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Chlorophyll fluorescence and multispectral imaging for carrot and tomato seed quality evaluation

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Author(s):
Patrícia Aparecida Galletti
Total Authors: 1
Document type: Master's Dissertation
Press: Piracicaba.
Institution: Universidade de São Paulo (USP). Escola Superior de Agricultura Luiz de Queiroz (ESALA/BC)
Defense date:
Examining board members:
Clíssia Barboza da Silva; Haynna Fernandes Abud; Laércio Junio da Silva
Advisor: Clíssia Barboza da Silva
Abstract

Optical methods have been extensively explored for assessing seed quality, in order to meet the growing demand from the agricultural and food industry. Chlorophyll fluorescence and multispectral imaging are rapid, non-destructive and accurate technologies that can generate consistent information on different seed quality traits. This research aimed to investigate a new approach using recent methods to analyze the physiological potential of tomato and carrot seeds. We used tomato seeds from Gaúcho and Tyna cultivars represented by three and four lots, respectively, and carrot seeds from Brasília and Francine cultivars, each represented by four lots. This research was divided into five stages: 1) physiological potential tests (germination and vigor); 2) chlorophyll fluorescence analysis at 620/730 nm, 630/700 nm, 645/700 nm and 660/700 nm excitation/emission combinations; 3) multispectral imaging at 19 wavelengths (365 to 970 nm); 4) X-ray imaging; 5) photosynthesis, chlorophyll fluorescence and chlorophyll index of seedlings. Chemometrics methods based on principal component analysis (PCA), random forest (RF) and quadratic discriminant analysis (QDA) were applied to the multispectral data. Chlorophyll fluorescence images at 620/730 nm (tomato) and 660/700 nm (carrot) allow the discrimination of seed lots with different physiological potential, in addition, the combinations of 620/730 nm (tomato) and 645/700 nm (tomato and carrot) were feasible to discriminate cultivars. Using a PCA method, the multispectral data discriminated carrot cultivars, but not tomato cultivars. The RF algorithm revealed the most meaningful wavelengths for seed vigor classification: 365, 570, 590, 660 and 690 nm in tomato seeds, and 365, 405, 430, 940 and 970 nm in carrot seeds. The QDA model based on the five most meaningful wavelengths assigned by the RF algorithm showed high precision in distinguishing seeds with higher-vigor from seeds with lower-vigor, with accuracies varying between 89 and 94% in tomato seed lots and between 86 and 97% in carrot seed lots. Immature tomato and carrot seeds showed a higher proportion of internal empty spaces observed by the radiographic images, higher chlorophyll fluorescence and higher multispectral reflectance. Tomato seeds with lower-vigor produced seedlings with reduced photosynthesis capacity, higher chlorophyll fluorescence and lower chlorophyll index. In conclusion, chlorophyll fluorescence and chemometric-based multispectral imaging are efficient tools for non-destructive and reliable prediction of the physiological potential of tomato and carrot seed lots. In view of the growing demand in the agricultural and food industry, these new approaches could be potentially used in quality assurance programs through different seed production stages, with rapid, objective and accurate ranking of seed lots. (AU)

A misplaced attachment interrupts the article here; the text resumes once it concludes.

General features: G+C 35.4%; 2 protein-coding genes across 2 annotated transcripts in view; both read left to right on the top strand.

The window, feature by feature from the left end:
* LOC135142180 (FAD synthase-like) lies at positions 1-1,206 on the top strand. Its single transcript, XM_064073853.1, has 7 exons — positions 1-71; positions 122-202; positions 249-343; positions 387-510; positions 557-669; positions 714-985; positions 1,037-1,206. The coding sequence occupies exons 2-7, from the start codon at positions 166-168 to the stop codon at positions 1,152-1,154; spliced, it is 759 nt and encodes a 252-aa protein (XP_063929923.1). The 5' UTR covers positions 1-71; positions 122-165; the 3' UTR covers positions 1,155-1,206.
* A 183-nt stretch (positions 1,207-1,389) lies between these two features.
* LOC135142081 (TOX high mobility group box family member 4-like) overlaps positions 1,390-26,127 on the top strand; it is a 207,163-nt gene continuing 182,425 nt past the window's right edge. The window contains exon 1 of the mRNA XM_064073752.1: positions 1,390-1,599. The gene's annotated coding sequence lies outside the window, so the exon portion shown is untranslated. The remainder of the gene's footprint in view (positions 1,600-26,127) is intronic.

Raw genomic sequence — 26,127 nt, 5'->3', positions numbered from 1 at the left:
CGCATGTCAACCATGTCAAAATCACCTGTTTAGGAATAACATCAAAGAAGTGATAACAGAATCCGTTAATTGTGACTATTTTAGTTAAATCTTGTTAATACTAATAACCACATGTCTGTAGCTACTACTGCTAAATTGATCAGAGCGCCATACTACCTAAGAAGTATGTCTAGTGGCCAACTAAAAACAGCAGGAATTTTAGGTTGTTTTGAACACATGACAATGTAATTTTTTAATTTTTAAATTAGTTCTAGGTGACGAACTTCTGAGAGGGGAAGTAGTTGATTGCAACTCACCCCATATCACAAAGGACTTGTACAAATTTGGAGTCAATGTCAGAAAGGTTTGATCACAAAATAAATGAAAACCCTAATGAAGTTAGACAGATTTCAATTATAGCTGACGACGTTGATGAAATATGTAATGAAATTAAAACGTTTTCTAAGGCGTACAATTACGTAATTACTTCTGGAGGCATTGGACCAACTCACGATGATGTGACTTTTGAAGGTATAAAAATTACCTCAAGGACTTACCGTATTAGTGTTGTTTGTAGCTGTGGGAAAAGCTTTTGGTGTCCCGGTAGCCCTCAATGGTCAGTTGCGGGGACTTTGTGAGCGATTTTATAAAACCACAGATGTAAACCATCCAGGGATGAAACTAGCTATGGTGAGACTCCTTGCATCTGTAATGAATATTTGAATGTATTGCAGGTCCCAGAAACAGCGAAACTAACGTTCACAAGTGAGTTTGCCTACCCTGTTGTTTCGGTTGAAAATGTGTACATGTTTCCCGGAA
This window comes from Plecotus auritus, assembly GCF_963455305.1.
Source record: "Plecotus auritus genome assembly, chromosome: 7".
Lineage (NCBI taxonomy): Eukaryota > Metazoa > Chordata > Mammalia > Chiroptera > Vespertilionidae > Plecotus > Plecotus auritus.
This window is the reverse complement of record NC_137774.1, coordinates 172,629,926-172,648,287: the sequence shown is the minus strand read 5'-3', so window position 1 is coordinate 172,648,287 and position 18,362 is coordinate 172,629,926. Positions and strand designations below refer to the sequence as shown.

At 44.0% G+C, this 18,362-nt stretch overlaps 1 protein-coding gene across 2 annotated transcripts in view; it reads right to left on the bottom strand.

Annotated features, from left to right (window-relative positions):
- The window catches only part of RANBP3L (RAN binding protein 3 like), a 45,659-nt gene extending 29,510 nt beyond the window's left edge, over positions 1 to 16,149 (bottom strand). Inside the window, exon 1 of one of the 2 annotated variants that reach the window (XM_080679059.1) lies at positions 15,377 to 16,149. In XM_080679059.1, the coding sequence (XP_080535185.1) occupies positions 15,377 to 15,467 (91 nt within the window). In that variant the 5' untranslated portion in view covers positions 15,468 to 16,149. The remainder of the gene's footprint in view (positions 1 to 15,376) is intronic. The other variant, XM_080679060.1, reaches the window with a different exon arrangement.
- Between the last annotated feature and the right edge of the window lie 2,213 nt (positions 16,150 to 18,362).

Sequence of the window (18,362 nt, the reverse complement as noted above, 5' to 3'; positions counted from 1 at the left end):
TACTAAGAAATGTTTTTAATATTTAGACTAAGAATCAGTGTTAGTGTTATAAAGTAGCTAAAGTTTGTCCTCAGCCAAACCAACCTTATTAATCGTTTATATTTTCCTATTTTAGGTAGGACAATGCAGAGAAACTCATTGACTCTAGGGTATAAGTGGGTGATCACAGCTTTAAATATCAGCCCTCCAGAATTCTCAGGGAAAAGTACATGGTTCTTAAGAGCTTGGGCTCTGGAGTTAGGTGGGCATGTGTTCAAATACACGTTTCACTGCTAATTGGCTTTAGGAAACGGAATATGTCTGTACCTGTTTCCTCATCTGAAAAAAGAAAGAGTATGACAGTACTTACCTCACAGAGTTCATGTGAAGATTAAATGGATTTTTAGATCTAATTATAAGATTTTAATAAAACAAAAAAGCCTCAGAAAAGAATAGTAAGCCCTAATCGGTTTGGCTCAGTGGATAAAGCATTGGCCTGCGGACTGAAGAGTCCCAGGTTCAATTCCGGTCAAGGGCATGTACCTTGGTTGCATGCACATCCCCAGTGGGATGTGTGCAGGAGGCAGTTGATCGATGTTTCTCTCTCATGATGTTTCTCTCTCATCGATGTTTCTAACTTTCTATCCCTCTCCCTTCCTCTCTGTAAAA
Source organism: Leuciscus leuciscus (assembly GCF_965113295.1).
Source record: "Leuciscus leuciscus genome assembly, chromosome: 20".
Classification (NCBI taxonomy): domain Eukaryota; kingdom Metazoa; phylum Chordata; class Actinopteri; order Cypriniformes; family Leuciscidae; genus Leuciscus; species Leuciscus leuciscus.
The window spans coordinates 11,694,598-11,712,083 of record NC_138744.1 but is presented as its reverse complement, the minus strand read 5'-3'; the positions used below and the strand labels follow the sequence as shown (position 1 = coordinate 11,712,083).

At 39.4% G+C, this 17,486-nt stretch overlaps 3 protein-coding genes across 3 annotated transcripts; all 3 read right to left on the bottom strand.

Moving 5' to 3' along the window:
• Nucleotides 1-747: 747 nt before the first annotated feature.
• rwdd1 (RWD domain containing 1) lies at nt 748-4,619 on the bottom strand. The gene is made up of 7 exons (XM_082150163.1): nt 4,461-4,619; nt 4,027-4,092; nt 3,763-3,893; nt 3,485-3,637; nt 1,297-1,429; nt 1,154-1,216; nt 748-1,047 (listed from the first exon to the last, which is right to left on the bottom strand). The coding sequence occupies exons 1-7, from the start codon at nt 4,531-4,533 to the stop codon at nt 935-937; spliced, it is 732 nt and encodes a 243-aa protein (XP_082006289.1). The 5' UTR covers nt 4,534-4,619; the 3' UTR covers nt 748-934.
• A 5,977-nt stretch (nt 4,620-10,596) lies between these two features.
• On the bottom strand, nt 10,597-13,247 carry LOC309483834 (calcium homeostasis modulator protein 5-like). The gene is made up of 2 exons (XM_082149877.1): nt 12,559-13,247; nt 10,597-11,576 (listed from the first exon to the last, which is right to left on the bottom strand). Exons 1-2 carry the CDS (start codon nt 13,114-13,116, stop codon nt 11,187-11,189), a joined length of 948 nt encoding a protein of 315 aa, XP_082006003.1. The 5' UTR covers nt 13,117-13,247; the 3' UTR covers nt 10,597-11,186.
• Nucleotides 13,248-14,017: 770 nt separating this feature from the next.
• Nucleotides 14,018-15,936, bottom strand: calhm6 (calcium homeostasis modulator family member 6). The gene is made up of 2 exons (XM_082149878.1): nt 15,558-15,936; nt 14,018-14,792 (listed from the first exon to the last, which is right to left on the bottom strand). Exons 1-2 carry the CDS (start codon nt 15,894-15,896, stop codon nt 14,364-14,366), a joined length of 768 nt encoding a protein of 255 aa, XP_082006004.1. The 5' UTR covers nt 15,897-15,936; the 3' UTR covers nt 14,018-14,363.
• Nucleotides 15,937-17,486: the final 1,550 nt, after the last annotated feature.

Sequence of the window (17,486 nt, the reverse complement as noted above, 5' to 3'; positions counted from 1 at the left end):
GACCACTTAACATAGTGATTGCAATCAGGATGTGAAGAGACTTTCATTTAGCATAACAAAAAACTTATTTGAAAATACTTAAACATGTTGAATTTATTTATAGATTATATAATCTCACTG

FAPESP's process: 18/24777-8 - Chlorophyll fluorescence and multispectral image analysis to evaluate the quality of carrot and tomato seeds
Grantee:Patrícia Aparecida Galletti
Support type: Scholarships in Brazil - Master